When I say there is nothing we have not tried to get to where we are now, I mean it. But long story short, very recently we revisited the applesauce idea. It had not worked in the past, but H was starting to show interest in wanting to take the pill with a little cup & water the same way he saw other people do it. It totally didn't even come close to working, but that made us think maybe he was finally ready to try again with just one little spoonful of applesauce.

If we could get him to do that & we no longer had to worry about how the medication would be administered, or how we would sneak it in him, it would TRULY open up our options. One of Hayden's greatest strengths has always been his happy, engaging personality. He is a very social kid by nature. But recently I have witnessed how he struggles with following through certain situations. It is heartbreaking. And it is not due to lack of interest but more so affected by his inability to mentally "organize" & participate for the duration of an event (or an extended length of time in general).

For example the last few birthday parties he was invited to, two of them he attended for barely 45 minutes (down from his average which was probably closer to at least an hour & a half), & most recently the last one which was on Sunday he didn't make it to at all. Usually a sort of sensory-overload is what will make his brain decide he is done with an activity. (At least now he will say he wants to go home... it was even tougher when he was younger because he did not have much verbal communication until after he turned 5.)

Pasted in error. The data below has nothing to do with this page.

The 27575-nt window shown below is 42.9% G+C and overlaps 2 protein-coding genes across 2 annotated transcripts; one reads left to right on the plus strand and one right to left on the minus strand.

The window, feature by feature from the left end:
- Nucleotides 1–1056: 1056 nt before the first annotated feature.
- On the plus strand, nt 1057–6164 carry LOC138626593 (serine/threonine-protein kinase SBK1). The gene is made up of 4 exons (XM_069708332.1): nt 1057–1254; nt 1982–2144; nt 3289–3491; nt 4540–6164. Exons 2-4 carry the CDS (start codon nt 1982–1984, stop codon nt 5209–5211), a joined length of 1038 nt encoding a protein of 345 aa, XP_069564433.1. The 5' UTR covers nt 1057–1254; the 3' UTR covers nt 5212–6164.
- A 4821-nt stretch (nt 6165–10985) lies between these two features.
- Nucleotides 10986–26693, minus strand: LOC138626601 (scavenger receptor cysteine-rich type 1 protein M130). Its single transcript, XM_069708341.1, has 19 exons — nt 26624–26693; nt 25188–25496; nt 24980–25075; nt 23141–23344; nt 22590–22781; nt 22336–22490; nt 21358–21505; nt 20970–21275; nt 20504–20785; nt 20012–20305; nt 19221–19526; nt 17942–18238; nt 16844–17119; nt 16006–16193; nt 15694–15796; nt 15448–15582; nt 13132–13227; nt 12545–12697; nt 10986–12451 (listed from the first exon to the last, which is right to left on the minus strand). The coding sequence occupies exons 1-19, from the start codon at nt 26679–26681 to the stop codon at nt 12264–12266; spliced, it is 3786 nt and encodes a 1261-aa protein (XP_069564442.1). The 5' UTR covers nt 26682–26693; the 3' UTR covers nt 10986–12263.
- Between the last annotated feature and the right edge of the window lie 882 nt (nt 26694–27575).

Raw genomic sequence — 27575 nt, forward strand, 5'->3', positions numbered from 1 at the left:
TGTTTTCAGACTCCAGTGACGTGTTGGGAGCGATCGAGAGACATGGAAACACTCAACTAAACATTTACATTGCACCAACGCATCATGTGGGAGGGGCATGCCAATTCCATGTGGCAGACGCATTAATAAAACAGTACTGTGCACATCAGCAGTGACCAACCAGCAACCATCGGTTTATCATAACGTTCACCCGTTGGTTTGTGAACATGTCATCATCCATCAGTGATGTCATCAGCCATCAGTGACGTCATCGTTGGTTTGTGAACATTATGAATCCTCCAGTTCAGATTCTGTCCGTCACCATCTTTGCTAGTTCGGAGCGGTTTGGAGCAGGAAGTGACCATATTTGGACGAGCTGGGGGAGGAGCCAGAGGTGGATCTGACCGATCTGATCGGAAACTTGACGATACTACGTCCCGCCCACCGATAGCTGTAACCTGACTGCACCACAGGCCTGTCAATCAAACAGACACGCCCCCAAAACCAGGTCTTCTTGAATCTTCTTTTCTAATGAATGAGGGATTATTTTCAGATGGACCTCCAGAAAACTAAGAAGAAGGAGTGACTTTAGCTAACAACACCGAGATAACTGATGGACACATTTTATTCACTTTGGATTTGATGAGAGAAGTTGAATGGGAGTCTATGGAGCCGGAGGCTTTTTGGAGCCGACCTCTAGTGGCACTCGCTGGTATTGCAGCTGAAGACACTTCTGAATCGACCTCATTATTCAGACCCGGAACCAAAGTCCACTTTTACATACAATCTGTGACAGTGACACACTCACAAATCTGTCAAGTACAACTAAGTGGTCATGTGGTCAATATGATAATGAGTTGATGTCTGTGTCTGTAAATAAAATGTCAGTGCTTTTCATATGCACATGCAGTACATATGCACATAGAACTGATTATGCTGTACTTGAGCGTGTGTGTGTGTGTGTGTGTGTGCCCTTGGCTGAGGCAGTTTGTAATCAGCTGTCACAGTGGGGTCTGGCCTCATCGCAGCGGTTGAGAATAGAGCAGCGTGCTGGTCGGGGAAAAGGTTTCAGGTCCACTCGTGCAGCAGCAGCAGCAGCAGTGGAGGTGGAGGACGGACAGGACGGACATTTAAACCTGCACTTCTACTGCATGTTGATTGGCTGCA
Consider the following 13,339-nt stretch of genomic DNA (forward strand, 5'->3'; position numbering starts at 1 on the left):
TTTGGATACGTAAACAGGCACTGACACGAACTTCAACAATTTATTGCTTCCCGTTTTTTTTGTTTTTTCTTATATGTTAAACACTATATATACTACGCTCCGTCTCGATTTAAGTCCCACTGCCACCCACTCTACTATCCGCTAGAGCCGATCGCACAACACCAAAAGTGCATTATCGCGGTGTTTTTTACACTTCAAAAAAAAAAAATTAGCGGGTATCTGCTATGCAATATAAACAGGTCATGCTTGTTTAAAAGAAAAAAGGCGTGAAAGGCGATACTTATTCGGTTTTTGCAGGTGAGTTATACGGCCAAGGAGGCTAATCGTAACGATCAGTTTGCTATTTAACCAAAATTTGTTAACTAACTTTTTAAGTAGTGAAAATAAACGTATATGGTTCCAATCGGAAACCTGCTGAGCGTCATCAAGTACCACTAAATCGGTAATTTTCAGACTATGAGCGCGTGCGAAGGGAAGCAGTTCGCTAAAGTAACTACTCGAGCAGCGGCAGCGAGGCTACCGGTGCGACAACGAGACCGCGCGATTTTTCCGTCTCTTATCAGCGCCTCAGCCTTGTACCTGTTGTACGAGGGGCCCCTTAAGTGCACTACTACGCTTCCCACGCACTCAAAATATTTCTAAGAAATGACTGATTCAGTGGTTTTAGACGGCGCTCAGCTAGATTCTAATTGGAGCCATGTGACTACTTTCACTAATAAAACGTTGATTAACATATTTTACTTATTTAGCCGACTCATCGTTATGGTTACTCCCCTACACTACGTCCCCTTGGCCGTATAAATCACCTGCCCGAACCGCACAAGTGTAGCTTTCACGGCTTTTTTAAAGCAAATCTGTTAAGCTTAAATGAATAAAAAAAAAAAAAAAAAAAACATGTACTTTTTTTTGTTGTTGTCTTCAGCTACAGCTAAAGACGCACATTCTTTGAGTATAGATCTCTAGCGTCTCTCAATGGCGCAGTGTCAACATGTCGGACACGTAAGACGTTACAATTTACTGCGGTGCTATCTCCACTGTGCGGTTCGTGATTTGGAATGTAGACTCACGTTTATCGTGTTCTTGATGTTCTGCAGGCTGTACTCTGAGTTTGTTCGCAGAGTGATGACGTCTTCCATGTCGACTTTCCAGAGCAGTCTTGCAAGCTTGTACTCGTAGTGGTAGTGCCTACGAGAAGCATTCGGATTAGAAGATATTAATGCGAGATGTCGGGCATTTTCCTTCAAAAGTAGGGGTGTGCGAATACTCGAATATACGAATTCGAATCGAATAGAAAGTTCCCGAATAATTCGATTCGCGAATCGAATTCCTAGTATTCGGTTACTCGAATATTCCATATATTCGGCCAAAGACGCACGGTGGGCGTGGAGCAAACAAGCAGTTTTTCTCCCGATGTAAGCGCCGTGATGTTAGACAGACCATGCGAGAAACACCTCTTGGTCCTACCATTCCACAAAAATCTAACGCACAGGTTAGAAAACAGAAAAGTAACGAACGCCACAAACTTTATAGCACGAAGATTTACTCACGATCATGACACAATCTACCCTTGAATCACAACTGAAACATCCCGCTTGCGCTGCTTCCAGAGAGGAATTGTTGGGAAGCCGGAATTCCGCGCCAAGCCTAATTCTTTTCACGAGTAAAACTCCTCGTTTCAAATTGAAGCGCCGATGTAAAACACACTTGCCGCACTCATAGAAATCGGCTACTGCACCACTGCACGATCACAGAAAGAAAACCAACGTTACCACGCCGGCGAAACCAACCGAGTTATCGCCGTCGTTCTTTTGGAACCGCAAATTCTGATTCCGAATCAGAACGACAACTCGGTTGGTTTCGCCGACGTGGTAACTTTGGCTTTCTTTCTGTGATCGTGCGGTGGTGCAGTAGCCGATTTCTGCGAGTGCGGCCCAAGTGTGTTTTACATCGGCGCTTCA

And I know he wanted to be at that party on Sunday. But he also wanted to play outside after we came home (early, mind you) from a particular rec program he participates in... & he was also tired... but he also wanted to spend time with his grandparents who drove out that day... & he also wanted to go to the party so he wouldn't miss anything... & even if I map-out how it will all fit, it's as if he can't stop these thoughts from replaying in his head until he follows through with nothing.

I believe there are medications that can help with that-- nothing is going to work all of the time, but I know there are options which should work most of the time. We will try, & we have been trying, but we have also been limited because of how the medications are available... & what methods are successful to get him to take them in the first place.

Still I have remained hopeful that one day Hayden would eventually make the connection, that these help him get through the day better. 


Then this morning happened. Less than a half hour after Hayden arrived at school, I got a text message from his teacher that he pretty much immediately pulled the patch off. I sighed & felt a little bit sad & then I read the next message: "Asked for applesauce & took it no problem!" I couldn't believe my eyes & answered "Wow". She replied, "I know, so proud!" Then, through my very watery eyes I texted, "If he's consistent with that, this could be a game changer."

"Definitely!" she answered.

#HighHope

--

Tuesday, January 26, 2016

good manners

I am a daughter, a sister, an aunt, a wife, & most importantly a mom.

I had a very eye-opening experience the other day & although it was one of the more difficult situations I have ever been in, I suppose I am trying to be grateful that I have an opportunity to turn this into something educational.